Nordic Profile in Brot Coburn’s Own Words

JH Nordic: When/Why did you first get into Nordic skiing?

In 1962, in the 6th grade in Tacoma, Washington, I was an aspiring Alpine racer. But my coach and favorite teacher, a fanatic Alpine and Nordic skier from New England, talked me and some classmates into giving cross-country skiing a try. At that time, the only source for X-C skis was an importer in New York City, and our teacher ordered several pair of Jaarvinens and Trysul Knuts. Except that I didn’t have boots, so we drilled holes in my wingtip dress shoes to fit the 3-pin bindings. I quickly learned that grundvalla (pine tar) is applied to the base before the klister. 

JH Nordic: How did you end up in Jackson Hole? 

Around 1978, a friend’s mother chartered a rickety prop plane to JH for the annual Bellevue (WA) Ski Club trip, and she had a few unclaimed seats. Two friends and I jumped aboard, and in the JH airport we parted ways with the Ski Club and took off via rental car to a cabin on the West Bank. We had little money, so we tried driving in reverse up Fish Creek Road to see if that would turn the odometer backward, to reduce mileage charges. Fast forward to 1993, after a couple decades of life and work in Nepal, when my wife and I had the opportunity to move to JH. 

I hope that anyone able, young or old, can learn to X-C and get out and ski at least occasionally; if they live to my age, it just may be the safest winter recreation one can find, short of migrating to Florida.

Brot Coburn

JH Nordic: What is your greatest Nordic accomplishment?

Two memorable milestones come to mind: A few years ago a college ski racing buddy coerced me into entering the Winthrop Derby 15k Classic, in the North Cascades, and I ended up winning the 65+ age bracket. (Never mind that I was the only entrant in that bracket, and that I finished 6 minutes behind the slowest of the seven racers in the 70+ bracket — sinewy guys with bushy white eyebrows and frozen mustaches speaking a Scandinavian dialect that sounded like gravel being slowly unloaded from a distant dumptruck.)  And, of course, our own Moose Chase: again, I podiumed in the 65+ bracket and basked in glory — until I realized that I had inadvertantly taken a shortcut below the East Fields and — in humiliation — had to hand turn over the prize, a tube of Chapstick, to the real winner.  (Get in touch if you’d like to hear stories of Nordic jumping in college — no aspect of which, during or afterward, would be allowed today.)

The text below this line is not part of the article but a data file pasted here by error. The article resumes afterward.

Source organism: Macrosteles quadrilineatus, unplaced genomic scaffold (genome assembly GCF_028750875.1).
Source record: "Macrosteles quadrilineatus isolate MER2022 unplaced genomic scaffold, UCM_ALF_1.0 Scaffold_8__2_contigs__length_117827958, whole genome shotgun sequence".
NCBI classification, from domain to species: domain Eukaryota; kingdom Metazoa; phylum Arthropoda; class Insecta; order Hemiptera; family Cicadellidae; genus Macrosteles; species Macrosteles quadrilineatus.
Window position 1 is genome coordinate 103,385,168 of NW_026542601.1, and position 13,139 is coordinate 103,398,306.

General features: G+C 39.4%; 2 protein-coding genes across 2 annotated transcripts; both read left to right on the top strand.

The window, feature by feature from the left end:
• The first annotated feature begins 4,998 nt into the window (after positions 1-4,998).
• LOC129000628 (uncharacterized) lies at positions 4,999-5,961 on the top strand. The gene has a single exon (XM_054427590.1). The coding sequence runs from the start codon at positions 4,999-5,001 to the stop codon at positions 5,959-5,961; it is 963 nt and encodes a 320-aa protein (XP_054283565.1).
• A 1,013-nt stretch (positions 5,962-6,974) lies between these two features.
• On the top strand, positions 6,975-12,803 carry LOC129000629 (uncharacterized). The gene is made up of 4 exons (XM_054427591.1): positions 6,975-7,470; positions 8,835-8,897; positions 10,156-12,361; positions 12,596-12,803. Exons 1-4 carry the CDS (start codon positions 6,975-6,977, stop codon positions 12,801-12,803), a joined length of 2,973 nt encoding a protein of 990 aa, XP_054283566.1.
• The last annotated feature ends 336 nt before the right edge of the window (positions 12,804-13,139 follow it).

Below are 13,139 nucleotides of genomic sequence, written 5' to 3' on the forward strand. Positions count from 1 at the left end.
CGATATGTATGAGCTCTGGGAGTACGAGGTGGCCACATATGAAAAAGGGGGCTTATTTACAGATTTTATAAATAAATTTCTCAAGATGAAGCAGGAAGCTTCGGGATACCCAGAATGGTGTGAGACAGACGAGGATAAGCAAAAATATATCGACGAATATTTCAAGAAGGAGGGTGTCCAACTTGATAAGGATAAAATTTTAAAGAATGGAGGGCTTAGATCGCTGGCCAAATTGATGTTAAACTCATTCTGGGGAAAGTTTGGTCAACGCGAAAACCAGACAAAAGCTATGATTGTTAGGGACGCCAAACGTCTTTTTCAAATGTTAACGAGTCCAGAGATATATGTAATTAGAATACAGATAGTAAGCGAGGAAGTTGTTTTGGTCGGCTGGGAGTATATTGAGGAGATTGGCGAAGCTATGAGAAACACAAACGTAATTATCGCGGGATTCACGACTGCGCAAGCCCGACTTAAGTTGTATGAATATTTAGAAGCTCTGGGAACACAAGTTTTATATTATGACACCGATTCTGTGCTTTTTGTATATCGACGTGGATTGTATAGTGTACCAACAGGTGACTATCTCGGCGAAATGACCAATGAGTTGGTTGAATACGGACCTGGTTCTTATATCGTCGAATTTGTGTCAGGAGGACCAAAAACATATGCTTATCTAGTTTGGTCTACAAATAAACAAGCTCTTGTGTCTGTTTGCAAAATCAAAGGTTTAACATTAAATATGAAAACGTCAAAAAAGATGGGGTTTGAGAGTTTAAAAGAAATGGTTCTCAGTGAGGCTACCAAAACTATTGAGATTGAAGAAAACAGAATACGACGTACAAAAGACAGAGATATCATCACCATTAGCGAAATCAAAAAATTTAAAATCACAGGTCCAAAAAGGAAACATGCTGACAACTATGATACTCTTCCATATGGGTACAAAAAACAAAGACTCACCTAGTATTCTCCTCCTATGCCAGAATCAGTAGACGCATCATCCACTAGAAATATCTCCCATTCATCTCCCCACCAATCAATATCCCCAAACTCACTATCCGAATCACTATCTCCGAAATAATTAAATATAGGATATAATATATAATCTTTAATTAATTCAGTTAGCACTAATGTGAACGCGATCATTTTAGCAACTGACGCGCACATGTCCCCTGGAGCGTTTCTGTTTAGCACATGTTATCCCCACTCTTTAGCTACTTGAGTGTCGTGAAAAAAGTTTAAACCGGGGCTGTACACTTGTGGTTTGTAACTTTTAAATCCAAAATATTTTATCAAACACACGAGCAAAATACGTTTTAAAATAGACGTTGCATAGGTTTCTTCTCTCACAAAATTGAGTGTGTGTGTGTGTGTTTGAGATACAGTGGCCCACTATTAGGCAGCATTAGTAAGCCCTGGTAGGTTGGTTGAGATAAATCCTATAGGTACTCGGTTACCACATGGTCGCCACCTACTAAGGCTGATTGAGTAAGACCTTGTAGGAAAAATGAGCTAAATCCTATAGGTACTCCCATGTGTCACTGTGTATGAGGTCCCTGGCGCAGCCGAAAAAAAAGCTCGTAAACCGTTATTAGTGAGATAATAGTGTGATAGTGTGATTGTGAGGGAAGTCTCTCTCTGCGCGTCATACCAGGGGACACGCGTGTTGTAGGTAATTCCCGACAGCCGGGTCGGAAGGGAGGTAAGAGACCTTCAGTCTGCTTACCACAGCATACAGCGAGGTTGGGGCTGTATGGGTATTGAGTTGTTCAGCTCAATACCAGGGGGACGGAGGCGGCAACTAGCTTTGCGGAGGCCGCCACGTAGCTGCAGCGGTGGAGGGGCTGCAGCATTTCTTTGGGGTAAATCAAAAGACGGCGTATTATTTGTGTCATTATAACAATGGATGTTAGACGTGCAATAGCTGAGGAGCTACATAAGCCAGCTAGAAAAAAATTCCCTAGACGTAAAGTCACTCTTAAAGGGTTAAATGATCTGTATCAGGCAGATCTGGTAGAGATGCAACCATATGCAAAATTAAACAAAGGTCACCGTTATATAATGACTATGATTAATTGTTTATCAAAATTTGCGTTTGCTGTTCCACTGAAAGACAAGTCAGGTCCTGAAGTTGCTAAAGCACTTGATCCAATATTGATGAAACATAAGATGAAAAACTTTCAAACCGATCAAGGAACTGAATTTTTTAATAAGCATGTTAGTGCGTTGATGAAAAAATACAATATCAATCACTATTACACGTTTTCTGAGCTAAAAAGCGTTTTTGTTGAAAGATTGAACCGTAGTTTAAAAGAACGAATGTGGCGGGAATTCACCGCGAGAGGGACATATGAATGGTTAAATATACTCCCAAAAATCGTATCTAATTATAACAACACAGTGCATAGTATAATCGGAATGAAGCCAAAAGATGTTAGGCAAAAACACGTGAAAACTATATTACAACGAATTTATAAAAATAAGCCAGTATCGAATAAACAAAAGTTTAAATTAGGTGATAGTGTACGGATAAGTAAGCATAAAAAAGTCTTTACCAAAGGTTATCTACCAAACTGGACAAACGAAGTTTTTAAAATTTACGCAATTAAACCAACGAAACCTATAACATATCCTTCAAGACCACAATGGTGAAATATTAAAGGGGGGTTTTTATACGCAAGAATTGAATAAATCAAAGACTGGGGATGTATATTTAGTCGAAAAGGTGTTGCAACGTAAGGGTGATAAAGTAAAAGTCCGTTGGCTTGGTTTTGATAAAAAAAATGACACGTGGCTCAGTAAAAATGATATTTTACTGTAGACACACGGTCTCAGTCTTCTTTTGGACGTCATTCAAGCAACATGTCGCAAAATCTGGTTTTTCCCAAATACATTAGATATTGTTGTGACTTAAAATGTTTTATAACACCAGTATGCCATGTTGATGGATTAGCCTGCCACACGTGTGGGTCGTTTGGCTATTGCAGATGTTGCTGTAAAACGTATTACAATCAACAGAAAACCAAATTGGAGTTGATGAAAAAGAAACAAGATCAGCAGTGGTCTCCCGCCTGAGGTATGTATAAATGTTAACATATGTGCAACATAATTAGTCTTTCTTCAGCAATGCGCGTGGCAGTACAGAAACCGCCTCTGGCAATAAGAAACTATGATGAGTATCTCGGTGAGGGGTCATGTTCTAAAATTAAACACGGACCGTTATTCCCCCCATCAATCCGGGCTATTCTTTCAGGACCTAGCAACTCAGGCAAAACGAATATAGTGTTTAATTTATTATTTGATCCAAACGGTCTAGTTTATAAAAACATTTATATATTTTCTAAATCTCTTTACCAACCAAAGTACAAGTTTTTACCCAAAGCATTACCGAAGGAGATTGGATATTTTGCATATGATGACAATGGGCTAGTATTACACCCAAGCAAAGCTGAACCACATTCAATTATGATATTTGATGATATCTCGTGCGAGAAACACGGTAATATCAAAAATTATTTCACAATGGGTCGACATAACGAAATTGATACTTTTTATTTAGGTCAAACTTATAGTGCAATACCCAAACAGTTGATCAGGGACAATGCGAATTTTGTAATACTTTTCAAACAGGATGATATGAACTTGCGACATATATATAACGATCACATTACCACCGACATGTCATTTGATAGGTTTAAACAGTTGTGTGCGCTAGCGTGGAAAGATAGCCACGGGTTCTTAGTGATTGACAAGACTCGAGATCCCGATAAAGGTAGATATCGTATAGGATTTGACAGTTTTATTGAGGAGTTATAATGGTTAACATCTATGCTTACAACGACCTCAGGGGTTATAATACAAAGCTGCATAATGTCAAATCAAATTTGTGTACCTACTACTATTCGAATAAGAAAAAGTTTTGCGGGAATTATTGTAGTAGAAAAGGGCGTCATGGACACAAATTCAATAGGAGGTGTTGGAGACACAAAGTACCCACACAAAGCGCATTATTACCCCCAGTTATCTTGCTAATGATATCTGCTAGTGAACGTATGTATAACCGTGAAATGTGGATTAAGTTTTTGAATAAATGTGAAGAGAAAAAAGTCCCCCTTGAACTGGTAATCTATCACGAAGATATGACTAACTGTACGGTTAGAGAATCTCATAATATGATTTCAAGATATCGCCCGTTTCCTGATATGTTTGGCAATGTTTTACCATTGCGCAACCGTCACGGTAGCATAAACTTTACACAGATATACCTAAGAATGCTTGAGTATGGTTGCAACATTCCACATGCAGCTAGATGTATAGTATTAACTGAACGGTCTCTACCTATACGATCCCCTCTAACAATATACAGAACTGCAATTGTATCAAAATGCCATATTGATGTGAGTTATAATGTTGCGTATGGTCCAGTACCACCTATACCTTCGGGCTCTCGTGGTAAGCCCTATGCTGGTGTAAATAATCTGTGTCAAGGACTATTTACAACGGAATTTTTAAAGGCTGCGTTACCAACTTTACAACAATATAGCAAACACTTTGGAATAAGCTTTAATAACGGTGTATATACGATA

Trail Creek Victory

JH Nordic: What is your greatest contribution to the Nordic community?

I feel proud to be a member of a small but dedicated group: those who have essentially switched parties from Alpine to Nordic. In my case the switch was logical because, as a reckless junior Alpine racer (1969 Jr. National team), I never really learned how to ski recreationally — which is not a formula for longevity after the age of 70. (That transition to Nordic really begun at a Winter Carnival race in New England: while executing a Jean-Claude Killy explosive start in a GS, I promptly launched out of both bindings.)  Nordic now has all my attention and support — and I encourage others to join us pinheads.

JH Nordic: What advice would you offer a Nordic skier who is just starting out?

I hope that anyone able, young or old, can learn to X-C and get out and ski at least occasionally; if they live to my age, it just may be the safest winter recreation one can find, short of migrating to Florida. Until recently, I nurtured dreams of picking up wingsuit diving and open ocean kiteboarding (“splat sports,” a friend calls them) but have decided — okay, my wife Didi decided — that I should stick to more age-appropriate activities.  I should have stuck with X-C all along.  Slow down and enjoy!

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